It doesn't happen often but Tom Brady won't be the primary storyline when the Patriots take the field on Sunday. The other franchise quarterback, Colts rookie Andrew Luck, will also be in the spotlight. Luck, taken first overall in last April's draft, is the engine behind the Colts' surprising 6-3 start. This hasn't escaped Brady's notice.
"It's always challenging for those rookies," he said on Thursday. "I don't know, I was a rookie, I was like fourth-string and eating nachos before the game in the stands. There wasn't much of me thinking of playing and I always admire those rookies who can do it, because it is such a challenge whether you're a defensive end like Chandler Jones, or Dont'a Hightower or Andrew Luck or any of these rookies that are really playing a big role for a certain team. It's a real credit to them and their ability to transition and focus on all these things that really come about and play well."
Brady's story is well known at this point; he was the 199th player taken in the 2000 draft, a sixth-round afterthought who burst on the scene in 2001 after Drew Bledsoe went down with an injury. The rest, as they say, is history.
Like the rest of us, Brady marvels at what Luck has accomplished. But more than that, he's amazed that Luck's been able to do it with so little time in this offense.
"That's part of the position as well," Brady said of taking charge in the huddle. "That happened and I had quite a few -- 18 months -- to develop camaraderie with the guys that I played with and it was a lot of time and practice spent with extra coaching sessions and so forth. For those rookies, it's coming right from college to this position, it's very challenging."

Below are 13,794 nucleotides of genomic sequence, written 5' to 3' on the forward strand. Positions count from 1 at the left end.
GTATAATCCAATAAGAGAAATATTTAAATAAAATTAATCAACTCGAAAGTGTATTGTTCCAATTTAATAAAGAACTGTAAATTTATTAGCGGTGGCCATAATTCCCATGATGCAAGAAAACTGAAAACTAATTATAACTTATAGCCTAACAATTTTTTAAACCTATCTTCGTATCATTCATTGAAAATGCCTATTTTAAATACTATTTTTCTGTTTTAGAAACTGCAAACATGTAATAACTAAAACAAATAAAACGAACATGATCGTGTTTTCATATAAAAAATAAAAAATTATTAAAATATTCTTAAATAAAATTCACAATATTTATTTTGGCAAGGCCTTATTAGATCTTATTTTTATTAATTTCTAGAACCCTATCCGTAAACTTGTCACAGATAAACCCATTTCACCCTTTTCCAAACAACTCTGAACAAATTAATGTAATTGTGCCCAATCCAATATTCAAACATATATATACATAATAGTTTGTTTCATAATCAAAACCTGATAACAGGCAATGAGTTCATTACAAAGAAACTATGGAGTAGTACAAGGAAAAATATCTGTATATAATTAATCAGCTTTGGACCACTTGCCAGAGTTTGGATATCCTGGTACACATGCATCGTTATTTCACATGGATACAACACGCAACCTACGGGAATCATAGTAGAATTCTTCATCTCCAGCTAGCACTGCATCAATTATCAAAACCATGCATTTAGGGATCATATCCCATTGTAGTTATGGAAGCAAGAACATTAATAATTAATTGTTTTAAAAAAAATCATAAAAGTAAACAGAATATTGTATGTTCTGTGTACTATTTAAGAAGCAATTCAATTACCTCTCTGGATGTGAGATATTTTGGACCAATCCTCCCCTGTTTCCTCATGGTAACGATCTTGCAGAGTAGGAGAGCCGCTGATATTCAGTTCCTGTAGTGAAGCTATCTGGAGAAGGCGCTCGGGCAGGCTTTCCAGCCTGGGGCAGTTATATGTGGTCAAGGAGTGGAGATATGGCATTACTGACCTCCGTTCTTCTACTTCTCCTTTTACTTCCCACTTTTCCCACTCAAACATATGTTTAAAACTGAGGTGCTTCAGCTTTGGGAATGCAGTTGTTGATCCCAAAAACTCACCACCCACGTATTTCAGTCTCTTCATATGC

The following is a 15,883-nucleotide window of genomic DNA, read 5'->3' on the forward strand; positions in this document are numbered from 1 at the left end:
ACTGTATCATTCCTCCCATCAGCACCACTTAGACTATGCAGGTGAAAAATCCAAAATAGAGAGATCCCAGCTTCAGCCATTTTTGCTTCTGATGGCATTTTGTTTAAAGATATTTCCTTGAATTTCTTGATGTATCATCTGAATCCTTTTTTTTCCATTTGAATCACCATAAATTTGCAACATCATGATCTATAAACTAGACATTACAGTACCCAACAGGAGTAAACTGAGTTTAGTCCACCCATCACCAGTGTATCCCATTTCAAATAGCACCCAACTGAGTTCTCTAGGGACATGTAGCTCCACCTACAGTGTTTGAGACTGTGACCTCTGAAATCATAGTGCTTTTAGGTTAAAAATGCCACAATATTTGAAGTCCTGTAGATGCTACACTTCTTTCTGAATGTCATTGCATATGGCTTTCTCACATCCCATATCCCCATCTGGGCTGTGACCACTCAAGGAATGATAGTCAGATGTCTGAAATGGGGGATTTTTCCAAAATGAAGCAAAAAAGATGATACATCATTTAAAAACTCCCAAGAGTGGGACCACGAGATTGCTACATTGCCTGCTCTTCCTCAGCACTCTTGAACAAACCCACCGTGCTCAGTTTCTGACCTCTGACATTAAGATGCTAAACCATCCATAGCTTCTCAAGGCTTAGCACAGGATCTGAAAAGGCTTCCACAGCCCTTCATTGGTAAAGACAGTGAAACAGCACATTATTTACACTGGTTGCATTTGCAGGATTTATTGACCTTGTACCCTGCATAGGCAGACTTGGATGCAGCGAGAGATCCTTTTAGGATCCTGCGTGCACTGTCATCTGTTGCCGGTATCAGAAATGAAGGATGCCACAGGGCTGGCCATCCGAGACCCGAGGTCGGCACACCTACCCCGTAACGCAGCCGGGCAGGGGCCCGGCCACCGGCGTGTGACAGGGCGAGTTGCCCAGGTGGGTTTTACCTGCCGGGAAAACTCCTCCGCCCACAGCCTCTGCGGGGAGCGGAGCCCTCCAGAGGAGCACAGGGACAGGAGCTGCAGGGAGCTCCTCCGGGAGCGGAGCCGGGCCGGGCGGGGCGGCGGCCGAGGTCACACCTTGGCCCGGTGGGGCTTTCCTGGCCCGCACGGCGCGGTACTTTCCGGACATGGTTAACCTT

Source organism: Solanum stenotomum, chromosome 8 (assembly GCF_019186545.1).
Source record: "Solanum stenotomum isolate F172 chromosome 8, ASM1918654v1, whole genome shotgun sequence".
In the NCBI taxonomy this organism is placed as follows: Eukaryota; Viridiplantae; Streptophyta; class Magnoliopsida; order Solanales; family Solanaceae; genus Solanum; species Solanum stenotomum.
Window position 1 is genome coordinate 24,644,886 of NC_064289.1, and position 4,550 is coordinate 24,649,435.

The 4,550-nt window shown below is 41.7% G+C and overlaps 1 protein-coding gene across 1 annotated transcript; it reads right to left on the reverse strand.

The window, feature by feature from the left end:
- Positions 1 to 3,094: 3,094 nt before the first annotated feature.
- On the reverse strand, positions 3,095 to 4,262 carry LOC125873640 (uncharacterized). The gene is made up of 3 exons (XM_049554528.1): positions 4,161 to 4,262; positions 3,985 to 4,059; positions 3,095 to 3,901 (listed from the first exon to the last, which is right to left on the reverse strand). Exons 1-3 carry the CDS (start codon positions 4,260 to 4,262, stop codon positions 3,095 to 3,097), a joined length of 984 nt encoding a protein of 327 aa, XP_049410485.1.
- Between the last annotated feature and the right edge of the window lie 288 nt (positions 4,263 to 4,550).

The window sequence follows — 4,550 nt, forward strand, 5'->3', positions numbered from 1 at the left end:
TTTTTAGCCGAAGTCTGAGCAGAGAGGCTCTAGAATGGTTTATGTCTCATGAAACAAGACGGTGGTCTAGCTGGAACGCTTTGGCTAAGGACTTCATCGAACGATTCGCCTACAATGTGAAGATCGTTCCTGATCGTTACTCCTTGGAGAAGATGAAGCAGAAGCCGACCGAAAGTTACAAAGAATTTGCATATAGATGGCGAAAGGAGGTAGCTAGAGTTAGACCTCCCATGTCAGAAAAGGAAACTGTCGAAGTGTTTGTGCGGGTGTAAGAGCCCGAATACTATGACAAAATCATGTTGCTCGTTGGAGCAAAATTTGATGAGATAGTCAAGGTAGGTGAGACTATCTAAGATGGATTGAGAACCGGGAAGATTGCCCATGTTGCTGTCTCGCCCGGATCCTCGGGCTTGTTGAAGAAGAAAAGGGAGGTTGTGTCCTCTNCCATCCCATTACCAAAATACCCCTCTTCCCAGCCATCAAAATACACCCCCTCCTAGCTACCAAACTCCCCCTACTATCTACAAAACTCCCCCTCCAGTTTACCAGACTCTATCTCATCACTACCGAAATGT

And while Luck's numbers might not blow you away -- he's completing 57 percent of his throws and has 10 TDs and 9 INTs -- ESPN analyst and former Pats linebacker Tedy Bruschi says it's about more than the stat sheet.
"He doesn't necessarily 'wow' you with his ability to scramble, or his strong arm -- he'll often use touch over velocity -- but I think he wins you over with his consistency," Bruschi said on Thursday. "Over and over again, making the right read, the good decision, such as taking a sack instead of forcing the ball somewhere. Maybe it's shrugging off a rush with his exceptional lower-body strength.
"The Colts have been excellent on third down and he's obviously a big part of that," Bruschi continued. "He steadily gets better as games go on, and hasn't made the big mistakes that have cost his team a victory. And probably most impressive is the way you rarely see him make the same mistake twice."
Vegas likes the Pats by 9.5 points but a loss wouldn't have much bearing on their season. The AFC East is a mess and New England shouldn't have any trouble winning the division. Indy, meanwhile, would move to 7-3 with a win -- a season after going 2-14 -- and would solidify their spot in the postseason. It's a scenario that's almost impossible to imagine in a post-Peyton world. And yet here we are.